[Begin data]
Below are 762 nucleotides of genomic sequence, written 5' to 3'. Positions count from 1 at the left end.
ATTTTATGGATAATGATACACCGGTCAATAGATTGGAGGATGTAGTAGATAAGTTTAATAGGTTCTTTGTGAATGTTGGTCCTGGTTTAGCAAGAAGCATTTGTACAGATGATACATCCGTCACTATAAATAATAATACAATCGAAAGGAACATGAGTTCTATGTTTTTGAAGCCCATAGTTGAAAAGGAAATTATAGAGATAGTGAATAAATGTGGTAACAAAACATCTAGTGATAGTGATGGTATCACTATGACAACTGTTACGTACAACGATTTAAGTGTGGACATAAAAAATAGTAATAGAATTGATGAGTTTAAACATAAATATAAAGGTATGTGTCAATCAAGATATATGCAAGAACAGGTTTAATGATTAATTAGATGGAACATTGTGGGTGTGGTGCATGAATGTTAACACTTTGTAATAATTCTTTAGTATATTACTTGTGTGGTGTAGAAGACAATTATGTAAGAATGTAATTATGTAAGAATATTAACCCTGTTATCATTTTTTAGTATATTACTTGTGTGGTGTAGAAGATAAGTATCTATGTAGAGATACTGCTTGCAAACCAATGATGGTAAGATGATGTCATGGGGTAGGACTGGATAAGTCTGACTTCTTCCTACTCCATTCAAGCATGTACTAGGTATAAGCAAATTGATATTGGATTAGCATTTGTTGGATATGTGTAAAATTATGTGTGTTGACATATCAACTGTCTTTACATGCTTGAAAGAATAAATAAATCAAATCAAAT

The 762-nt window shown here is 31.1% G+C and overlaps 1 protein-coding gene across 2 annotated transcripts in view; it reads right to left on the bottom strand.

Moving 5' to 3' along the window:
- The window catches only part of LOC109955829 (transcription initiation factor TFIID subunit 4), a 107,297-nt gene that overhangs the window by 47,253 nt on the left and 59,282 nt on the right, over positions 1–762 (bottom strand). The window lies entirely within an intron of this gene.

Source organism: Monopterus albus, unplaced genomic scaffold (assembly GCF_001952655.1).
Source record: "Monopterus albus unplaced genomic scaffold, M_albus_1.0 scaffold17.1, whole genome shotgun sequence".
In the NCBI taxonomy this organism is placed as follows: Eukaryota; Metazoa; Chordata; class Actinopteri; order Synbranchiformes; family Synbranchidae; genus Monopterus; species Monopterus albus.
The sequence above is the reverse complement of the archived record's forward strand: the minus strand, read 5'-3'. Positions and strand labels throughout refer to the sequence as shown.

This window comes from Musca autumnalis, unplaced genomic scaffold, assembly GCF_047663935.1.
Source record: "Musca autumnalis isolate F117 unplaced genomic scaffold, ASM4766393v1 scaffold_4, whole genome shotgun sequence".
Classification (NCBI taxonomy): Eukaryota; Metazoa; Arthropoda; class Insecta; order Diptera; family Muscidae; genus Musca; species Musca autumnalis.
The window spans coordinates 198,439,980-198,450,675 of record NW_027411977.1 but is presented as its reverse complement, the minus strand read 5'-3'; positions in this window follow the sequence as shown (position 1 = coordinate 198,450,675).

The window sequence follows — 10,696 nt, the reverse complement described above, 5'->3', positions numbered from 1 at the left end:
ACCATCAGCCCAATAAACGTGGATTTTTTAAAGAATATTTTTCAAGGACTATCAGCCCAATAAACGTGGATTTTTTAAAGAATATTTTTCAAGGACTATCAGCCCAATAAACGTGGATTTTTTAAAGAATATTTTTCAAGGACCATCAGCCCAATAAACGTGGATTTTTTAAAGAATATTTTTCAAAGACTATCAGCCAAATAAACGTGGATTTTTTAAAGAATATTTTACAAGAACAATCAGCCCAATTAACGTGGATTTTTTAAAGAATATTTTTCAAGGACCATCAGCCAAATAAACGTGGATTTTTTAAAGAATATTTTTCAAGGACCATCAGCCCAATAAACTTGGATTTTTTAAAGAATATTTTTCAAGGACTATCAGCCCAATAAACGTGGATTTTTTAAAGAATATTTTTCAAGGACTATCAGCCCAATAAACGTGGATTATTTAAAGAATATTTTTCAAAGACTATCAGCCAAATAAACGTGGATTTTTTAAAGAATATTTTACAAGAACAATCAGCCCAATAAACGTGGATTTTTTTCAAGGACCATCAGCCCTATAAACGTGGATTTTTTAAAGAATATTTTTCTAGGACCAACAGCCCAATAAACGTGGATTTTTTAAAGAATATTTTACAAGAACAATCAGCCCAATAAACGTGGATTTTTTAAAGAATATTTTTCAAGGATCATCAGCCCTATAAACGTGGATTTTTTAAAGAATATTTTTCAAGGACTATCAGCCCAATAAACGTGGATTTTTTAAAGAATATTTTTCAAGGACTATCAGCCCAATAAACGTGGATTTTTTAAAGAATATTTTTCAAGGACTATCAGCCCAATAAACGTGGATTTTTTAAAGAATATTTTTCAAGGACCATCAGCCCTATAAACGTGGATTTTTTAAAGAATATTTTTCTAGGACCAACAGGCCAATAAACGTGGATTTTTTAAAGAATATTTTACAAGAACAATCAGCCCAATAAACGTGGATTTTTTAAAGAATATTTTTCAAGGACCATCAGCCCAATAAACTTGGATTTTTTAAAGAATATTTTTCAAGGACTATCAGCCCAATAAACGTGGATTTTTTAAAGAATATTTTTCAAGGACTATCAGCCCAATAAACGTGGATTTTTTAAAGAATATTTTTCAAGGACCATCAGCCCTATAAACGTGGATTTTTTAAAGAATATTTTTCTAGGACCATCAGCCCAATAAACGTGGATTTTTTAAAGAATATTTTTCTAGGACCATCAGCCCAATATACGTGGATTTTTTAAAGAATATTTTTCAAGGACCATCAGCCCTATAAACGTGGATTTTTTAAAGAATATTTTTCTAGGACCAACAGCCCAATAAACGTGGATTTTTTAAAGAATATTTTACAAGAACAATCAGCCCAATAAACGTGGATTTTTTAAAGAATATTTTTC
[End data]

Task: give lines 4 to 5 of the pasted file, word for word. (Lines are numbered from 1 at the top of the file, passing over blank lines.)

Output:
Moving 5' to 3' along the window:
- The window catches only part of LOC109955829 (transcription initiation factor TFIID subunit 4), a 107,297-nt gene that overhangs the window by 47,253 nt on the left and 59,282 nt on the right, over positions 1–762 (bottom strand). The window lies entirely within an intron of this gene.